No, really, it is. In Syria there are freedom fighters with international supply sources going up against a much smaller country and they’re still getting badly hurt. And what we’ve seen with the Arab Spring is that the only way citizens are going to prevail against a hostile government is either (a) to persuade it to resign for fear of looking bad in the international eye or out of some lingering hesitation to murder thousands of citizens and destroy much of the country or (b) with international help.

If groups of “patriots” in the US or Canada decided to oppose a hostile government with armed force, first of all, most citizens would not go along with it; think about Germany, where they won not by taking people’s guns (the Nazis had looser gun control than the previous government) but with the complicity of enough of the populace, though the kind of propaganda assault that is popular with political parties everywhere (only of course more sinister than most), and taking advantage of a populace who were scared and resentful in the aftermath of the first World War and its sequelae. But among those groups that decided to go with armed insurrection, they would not all agree with each other — again, look at Syria, and look at the kind of infighting you can see, for instance, in the US Libertarian Party. Even if there were two million people with assault weapons, they would cause a lot of damage but they would be wiped out by the breathtaking superiority of the US army. Simply scale down the numbers for the Canadian equivalent.

The way to protect ourselves from a police state is NOT TO ELECT ONE. Good grief. Pay attention to who you’re voting for. When a politician puts energy into making you fearful of threats, recognize that you’re being played. It’s the same approach that made the Nazis so successful — and many other less vile but still obnoxious groups.

Don’t tell me what advocates will and won’t do. I am one. You are not one. I know quite a few. You seem to know only your fantasies and straw men.

And don’t waste time with false oppositions either. Committing resources to mental illness is not something that takes away from gun control. Indeed, with less gun violence there is more money freed for other things, since gun violence has its undeniable costs. Likewise looking at the gap between rich and poor — something that certainly does need to be addressed, and is best addressed by good social services in a well-funded (by taxation) state wherein everyone recognizes the rights and obligations of citizenship and sees their government as of, by, and for them, and works to keep it that way, rather than indulging in paranoid us-versus-them fantasies that foster opposition to and disengagement from the government, thereby undercutting the best means of improving social services.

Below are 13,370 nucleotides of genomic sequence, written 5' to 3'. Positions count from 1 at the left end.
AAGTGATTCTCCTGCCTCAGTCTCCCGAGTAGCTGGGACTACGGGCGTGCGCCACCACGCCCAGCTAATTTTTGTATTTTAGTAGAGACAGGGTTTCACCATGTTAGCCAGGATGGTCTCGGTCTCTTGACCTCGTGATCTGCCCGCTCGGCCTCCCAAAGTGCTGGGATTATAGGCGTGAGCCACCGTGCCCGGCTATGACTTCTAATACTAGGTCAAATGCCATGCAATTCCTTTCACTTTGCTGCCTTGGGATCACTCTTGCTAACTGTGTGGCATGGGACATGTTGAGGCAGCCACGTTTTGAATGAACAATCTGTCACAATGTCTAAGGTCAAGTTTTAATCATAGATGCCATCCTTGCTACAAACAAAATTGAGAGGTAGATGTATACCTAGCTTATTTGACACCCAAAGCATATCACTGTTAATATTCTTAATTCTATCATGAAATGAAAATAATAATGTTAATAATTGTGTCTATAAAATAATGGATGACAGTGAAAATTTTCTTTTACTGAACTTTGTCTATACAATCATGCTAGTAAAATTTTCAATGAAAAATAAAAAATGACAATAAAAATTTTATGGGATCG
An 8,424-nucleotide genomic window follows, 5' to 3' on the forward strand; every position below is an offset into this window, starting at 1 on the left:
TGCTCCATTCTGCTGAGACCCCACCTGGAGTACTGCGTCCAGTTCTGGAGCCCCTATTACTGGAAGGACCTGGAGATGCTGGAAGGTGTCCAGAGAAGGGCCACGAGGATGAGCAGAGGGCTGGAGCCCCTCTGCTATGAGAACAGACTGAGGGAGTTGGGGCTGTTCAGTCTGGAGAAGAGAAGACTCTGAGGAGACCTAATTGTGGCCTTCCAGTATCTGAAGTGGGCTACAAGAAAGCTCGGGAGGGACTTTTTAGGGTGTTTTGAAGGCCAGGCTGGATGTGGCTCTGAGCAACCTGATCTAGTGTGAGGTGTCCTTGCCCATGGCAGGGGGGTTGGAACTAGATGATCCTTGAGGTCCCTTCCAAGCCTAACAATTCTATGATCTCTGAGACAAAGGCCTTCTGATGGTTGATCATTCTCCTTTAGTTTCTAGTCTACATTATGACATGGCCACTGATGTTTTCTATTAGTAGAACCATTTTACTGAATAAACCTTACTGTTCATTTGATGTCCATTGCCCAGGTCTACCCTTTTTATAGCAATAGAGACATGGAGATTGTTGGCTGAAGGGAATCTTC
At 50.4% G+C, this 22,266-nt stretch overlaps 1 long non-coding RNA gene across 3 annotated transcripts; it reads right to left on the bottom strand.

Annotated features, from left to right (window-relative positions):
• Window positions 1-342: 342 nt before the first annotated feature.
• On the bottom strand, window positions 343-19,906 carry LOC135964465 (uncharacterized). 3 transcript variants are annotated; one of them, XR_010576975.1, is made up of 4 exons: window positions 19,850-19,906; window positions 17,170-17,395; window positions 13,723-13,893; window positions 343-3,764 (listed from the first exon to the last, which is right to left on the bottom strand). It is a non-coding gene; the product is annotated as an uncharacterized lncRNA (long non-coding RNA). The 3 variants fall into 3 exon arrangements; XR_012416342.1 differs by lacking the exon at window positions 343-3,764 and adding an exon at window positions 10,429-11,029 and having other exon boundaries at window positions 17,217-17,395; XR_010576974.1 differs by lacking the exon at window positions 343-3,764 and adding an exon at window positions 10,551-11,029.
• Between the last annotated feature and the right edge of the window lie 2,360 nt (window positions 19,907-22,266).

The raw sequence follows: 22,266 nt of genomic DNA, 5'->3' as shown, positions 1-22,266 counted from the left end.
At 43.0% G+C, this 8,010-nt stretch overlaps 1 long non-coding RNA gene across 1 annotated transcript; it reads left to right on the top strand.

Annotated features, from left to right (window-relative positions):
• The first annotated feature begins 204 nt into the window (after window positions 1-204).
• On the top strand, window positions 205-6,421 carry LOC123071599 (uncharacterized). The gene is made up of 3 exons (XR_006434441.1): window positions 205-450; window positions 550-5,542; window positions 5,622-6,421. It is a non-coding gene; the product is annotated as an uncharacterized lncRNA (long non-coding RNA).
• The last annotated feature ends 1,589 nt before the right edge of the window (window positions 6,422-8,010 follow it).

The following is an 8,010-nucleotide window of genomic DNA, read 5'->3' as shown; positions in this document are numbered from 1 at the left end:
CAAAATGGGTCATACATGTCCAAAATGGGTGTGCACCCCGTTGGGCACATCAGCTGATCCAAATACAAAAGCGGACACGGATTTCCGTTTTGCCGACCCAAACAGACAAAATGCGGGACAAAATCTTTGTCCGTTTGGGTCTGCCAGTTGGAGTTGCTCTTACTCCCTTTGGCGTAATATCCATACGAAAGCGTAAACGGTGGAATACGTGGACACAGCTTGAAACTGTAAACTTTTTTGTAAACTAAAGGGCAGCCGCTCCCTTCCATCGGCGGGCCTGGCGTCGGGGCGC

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“The good thing about Rob Ford is…”

I’ve seen and heard it said that the good thing about Rob Ford is that he’s provoked a level of citizen involvement in civic politics that hasn’t been seen in decades, if ever.

Well, yes, it is gratifying to see people really getting actively involved. But I think calling that a beneficial effect of Rob Ford’s administration is like saying “Well, this flu was really good – it got my immune system working.” Or “That hurricane had the positive effect of giving the disaster relief system a good workout.”

A well-run city should not require huge amounts of grassroots involvement. Citizens are having to take on, and think about, things that they elected other people to take on and think about so they could go on doing their own parts in making the economy and cultural life of the city run smoothly.

So it’s nice to know that we have this civic immune system and it works. Now it would be great if it didn’t have to work so hard.

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Pro-life, pro-compassion

I posted a link on Facebook to Why I Am Pro-Life by Thomas Friedman in the New York Times, worth reading. In a following discussion, I added some of my own thoughts:

I don’t like abortion. I don’t think very many people think it’s a nice thing. Even the strongest advocates for abortion choice are unlikely to see it as a wonderful thing per se; it’s a very unpleasant way to resolve a very unpleasant situation, but for those who get abortions, the alternatives are, as far as they can see, even worse. It would be much better for a woman never to be in the position of feeling she had to get an abortion. Better birth control, better respect for women’s rights: these are things that help women to keep from getting pregnant when it would be a catastrophic life event. At least now a woman can be pregnant and unmarried and not have her whole life destroyed by societally ingrained prudery and censoriousness.

And that’s the really big point here that Friedman’s making: There’s so much concern for that one part of life, that one stage of life, and so little compassion from many of the same people for other parts of life. A female, for some people, has more rights before she’s born than she ever will again. Let’s see… they expect women to be submissive and compliant, but not, of course, to have sex before marriage. A culture that teaches girls to get their validation and direction from men, but somehow they’re supposed to resist the very people they want validation from when that person suggests something that they have come to believe is a sign of an ultimate emotional bond. Hmm. They insist that birth control, preventing conception, is bad, even though it’s the proven best approach for reducing the number of unwanted pregnancies. And if a woman gets pregnant before she’s married they treat her with scorn and condemnation. So the easy answer is just not to have sex before marriage, right? If it’s so easy, why are teen pregnancy rates higher in the Bible belt? Why is the rate of abortion as high among Christians as among non-Christians — and higher among Catholics?